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Owens says jobs are his top priority; citizens air opinions on gun control

U.S. Rep. Bill Owens talks about gun control measures with area citizens at a public forum held Tuesday March 26 in Glens Falls. Owens said job creation and bipartisan cooperation were currently two of his top objectives.

U.S. Rep. Bill Owens talks about gun control measures with area citizens at a public forum held Tuesday March 26 in Glens Falls. Owens said job creation and bipartisan cooperation were currently two of his top objectives. Photo by Thom Randall.

— Owens responded that he was not a state legislator and did not vote for the measure. Owens also said he supported more stringent background checks and stiffer penalties of gun-runners and other provisions of the gun safety legislation proposed by Sen Kirsten Gillibrand. He continued that he believed in preventing criminals and people with mental illnesses from gaining access to guns.

A Salem resident stood up and said he appreciated comprehensive gun control measures.

“I don’t see any reason why we need assault weapons,” he said, citing the Sandy Hook massacre. A citizen from Wilton stood up and said he agreed with controls on weapons, noting that his brother-in-law was shot four times and killed by a gunman.

Citing that the situation was tragic, Owens said legislation was needed to help prevent such incidences.

“Clearly, we need to move in the direction of laws that protect the public,” he said.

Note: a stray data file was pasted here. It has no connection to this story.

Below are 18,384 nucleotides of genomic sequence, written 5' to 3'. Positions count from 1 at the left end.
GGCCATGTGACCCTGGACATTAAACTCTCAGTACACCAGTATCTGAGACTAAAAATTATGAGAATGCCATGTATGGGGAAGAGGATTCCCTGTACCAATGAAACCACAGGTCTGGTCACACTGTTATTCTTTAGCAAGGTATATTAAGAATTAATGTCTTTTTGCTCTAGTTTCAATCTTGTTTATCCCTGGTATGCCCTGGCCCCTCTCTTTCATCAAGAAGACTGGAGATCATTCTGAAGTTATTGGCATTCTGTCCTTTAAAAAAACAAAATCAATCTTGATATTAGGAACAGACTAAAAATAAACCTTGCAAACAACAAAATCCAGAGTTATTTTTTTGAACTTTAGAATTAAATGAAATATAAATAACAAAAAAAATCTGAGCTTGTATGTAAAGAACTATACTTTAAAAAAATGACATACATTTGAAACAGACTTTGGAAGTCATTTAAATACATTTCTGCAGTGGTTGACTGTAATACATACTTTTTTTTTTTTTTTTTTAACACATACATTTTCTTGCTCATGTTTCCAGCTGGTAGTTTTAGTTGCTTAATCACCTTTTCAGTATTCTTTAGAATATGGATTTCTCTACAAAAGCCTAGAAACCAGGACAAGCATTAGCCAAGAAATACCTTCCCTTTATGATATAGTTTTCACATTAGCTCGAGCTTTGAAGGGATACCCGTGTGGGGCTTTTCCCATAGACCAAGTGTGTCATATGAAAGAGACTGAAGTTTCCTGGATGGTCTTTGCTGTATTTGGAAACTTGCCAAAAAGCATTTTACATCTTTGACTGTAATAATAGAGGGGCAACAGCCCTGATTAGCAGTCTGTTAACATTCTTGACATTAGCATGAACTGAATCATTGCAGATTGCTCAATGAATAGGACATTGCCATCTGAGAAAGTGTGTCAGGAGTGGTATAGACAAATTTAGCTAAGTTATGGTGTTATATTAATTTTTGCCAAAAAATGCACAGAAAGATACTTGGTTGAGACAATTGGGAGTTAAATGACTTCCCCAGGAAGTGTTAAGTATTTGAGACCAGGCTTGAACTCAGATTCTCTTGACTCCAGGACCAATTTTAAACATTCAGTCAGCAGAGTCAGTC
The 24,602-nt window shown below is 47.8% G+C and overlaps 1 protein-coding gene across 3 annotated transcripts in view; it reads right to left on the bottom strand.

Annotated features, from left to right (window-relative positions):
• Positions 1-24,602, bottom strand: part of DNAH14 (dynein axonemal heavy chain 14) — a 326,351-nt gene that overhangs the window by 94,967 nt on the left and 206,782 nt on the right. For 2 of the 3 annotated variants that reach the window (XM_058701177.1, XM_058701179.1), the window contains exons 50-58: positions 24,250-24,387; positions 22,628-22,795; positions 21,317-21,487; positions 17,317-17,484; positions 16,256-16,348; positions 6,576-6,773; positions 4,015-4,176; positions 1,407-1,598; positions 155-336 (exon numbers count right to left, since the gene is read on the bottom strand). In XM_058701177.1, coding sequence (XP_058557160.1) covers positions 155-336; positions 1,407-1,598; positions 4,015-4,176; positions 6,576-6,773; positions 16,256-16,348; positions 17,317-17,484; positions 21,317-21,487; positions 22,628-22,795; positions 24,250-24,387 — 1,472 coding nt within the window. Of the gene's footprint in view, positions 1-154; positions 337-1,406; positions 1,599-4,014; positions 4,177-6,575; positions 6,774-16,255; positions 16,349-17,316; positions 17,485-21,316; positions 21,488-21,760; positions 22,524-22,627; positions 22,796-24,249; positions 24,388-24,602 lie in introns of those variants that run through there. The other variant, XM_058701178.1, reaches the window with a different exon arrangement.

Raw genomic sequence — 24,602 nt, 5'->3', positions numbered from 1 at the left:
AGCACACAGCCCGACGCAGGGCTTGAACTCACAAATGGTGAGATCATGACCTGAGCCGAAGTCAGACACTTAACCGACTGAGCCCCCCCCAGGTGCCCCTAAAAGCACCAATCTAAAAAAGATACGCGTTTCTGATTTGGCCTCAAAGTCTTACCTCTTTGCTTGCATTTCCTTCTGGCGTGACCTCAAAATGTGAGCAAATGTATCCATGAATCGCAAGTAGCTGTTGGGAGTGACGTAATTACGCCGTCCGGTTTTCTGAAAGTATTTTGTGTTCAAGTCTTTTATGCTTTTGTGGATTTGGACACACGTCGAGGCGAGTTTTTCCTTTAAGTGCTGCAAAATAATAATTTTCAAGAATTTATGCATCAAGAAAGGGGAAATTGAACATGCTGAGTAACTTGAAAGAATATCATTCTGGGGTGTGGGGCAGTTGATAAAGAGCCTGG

Owens noted that one of his top priorities was to curb gridlock in Washington D.C. and work on a bipartisan approach on pressing issues.

Hearing that Owens had been named one of the top 10 moderate legislators in Washington by a national journal, Kevin O’Dell thanked Owens for efforts of bipartisan cooperation.

Debbie Liddle of Queensbury asked about what could be done about a local Veterans’ Administration office taking 600 days to process claims.

Owens said that he’d talked with VA officials, and they were aware of the backlog, and were now working to reduce or eliminate it.

“The VA has an enormous number of cases and a difficult bureaucracy,” he said, adding that he supported not only speeding up service, but decentralizing health clinics so veterans could be treated closer to home.

Owens also said that the so-called legislative “sequester” now pending imposed arbitrary cuts that were harmful, citing manpower reductions in border security.

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